So yes, I’m a little disturbed by Clover’s impending shuttering. Perhaps they’ll form their own company and bring us more stuff, but who knows? I saw a forum post about this by Scot Rubin on All Games, then bounced over to GameSpot to get more of the story.
Here’s the quote from the press release:
“Clover Studio Co., Ltd.f promoting a business strategy that concentrates management resources on a selected business to enhance the efficiency of the development power of the entire Capcom group, the dissolution of Clover Studios Co., Ltd. has been raised and passed at a Board of Directors’ meeting.”
Thanks for playing.
“Tiger Woods PGA Tour 2007″ was offically released yesterday, and EA celebrated in front of Graumann’s Chinese Theater in Hollywood with the arrival of Tiger Woods himself to help promote the game. I’d never really seen the golf Jedi in person — so, I went to check it out.
EA set up a pseudo golf course that worked its way up the steps leading to the Chinese Theater. It started with a green carpet, then widened out to a full-fledged faux fairway, complete with sand traps, some fake rocks and trees, and ultimately, a hole. Tiger’s objective was to “golf” his way up the steps and into the hole, ending play right next to a mini-lounge featuring the 360 version of the game.
Tiger then met with some kids from the TIger Woods Learning Center, who showed off some of their putting skills before playing against him in the game. I didn’t get to see much on screen, namely because a select few people were allowed near the stage. But it sounded like Tiger got pwned, especially by one young fella who nailed a shot from about 30 yards in.
“That was a sucker move, that what that was,” said a smiling, miked-up Tiga-woo. “You just suckered me right in.”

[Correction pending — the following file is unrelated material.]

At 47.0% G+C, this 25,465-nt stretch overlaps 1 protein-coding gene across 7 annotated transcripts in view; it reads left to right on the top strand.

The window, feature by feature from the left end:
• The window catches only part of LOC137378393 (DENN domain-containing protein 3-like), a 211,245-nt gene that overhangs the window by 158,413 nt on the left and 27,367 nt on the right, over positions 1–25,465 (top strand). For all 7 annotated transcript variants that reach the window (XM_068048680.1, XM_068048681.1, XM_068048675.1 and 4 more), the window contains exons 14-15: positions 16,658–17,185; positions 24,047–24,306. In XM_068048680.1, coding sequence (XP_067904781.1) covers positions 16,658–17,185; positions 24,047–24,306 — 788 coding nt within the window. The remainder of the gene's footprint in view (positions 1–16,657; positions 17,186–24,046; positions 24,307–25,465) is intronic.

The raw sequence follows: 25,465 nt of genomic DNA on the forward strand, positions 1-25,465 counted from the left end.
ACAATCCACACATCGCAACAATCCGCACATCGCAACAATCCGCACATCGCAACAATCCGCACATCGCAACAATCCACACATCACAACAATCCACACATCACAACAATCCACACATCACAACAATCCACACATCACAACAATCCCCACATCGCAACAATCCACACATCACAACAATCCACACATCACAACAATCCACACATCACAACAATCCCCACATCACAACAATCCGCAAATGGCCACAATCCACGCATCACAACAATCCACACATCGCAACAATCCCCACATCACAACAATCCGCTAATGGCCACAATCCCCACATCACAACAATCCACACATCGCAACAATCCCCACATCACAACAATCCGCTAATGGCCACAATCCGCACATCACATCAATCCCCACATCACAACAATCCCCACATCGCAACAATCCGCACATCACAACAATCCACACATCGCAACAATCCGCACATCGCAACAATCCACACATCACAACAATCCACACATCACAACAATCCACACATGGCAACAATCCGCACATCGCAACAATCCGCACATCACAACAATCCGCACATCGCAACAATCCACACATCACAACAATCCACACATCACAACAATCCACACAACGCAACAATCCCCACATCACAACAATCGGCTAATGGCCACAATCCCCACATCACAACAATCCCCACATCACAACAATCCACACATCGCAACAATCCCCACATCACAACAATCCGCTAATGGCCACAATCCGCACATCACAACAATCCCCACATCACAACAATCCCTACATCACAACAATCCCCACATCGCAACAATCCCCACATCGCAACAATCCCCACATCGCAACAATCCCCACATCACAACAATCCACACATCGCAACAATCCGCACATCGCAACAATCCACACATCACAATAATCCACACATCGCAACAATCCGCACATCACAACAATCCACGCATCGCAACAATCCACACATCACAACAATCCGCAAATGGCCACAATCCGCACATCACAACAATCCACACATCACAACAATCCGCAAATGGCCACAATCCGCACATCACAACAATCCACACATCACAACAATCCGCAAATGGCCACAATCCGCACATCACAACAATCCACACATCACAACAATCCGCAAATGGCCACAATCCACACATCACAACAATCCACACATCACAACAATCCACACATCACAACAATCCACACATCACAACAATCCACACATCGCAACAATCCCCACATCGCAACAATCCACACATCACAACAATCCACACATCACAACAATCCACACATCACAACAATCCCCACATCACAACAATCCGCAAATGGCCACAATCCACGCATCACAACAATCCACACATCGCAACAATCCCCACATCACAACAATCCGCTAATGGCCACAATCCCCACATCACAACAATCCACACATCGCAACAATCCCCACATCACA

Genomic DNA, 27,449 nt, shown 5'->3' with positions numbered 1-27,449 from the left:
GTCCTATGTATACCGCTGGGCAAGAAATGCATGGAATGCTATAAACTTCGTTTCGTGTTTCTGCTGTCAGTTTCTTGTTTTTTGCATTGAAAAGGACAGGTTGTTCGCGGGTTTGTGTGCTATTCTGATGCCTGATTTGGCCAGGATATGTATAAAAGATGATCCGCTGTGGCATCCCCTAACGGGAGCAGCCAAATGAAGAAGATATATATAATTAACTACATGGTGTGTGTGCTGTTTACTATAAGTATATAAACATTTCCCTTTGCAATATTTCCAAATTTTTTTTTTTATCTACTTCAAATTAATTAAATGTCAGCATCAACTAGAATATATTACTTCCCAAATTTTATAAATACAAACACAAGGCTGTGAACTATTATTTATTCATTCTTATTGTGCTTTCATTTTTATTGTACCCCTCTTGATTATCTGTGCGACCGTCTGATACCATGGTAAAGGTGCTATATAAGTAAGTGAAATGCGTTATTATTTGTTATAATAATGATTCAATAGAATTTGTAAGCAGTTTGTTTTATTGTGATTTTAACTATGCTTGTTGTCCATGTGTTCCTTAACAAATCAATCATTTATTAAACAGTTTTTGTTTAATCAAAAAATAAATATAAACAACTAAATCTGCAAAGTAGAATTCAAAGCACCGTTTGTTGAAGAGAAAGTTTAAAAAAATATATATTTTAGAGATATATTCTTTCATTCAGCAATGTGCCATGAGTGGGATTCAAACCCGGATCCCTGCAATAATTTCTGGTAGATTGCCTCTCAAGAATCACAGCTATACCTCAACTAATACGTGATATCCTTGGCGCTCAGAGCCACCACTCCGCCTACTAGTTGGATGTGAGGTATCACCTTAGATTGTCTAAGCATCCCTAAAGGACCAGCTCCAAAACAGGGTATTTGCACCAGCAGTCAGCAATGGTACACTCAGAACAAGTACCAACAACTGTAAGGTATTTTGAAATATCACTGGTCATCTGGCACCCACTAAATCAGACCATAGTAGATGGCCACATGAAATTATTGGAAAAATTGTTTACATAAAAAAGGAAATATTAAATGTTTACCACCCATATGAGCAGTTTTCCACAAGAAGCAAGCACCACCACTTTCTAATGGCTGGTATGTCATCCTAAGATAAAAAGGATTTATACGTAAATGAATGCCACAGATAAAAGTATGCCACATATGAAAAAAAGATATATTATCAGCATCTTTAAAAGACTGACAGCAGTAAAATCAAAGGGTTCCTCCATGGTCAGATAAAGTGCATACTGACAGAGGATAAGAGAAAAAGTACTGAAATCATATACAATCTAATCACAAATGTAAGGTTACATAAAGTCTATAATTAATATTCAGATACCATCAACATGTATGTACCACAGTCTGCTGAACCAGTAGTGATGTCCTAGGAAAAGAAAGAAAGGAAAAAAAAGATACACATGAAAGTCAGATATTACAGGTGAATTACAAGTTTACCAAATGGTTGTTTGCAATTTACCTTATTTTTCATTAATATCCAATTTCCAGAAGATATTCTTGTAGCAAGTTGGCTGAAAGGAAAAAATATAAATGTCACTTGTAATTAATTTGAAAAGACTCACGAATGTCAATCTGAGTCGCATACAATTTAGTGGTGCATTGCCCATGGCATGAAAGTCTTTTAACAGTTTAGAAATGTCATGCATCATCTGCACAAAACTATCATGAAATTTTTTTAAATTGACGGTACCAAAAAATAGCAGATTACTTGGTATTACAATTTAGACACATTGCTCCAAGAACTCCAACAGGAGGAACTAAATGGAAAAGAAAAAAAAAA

I had my camera phone with me, so I took some pics. Just a few problems — I’m short, and I suck at taking pictures. Plus, it was a little hard to find space among the other ACTUAL photogs without whipping out a hurricane kick.
Anyway, I hope these precious few shots are at least mildly enjoyable.
You could just FEEL this coming. Reuters reports that Google is going to acquire YouTube for $1.65 billion in stock.
The purchase is the first one that puts a more than $1 billion dollar value on a user participation Web site, the story says.
It’s quite a formidable sounding combination — the Skynet-like Google, which everyone uses to find practically anything in the Internet universe (and then some), and what many people see as the site that ushered video-sharing into mainstream pop culture.
First question I have — what does this mean for Google Video? Is YouTube going to be assimilated or is it still going to be treated like a separate entity and maintain its (what I think) user-friendly interface?
Second — and this has been brought up already in other parts of the blogosphere — what does this mean in terms of copyright lawsuits? Google, of course, has a godlike amount of money, so are companies going to be crawling out of the woodwork to sue over copyrighted stuff that’s been posted on YouTube? The site might not be responsible for what’s put up there — but that doesn’t stop people from firing off some legal bullets. Or takedown requests.
Mark Cuban talked a little bit about this Friday at an Online News Association conference. Here’s the story.
For a little extra food for thought, here’s the Hollywood Reporter’s take on the union.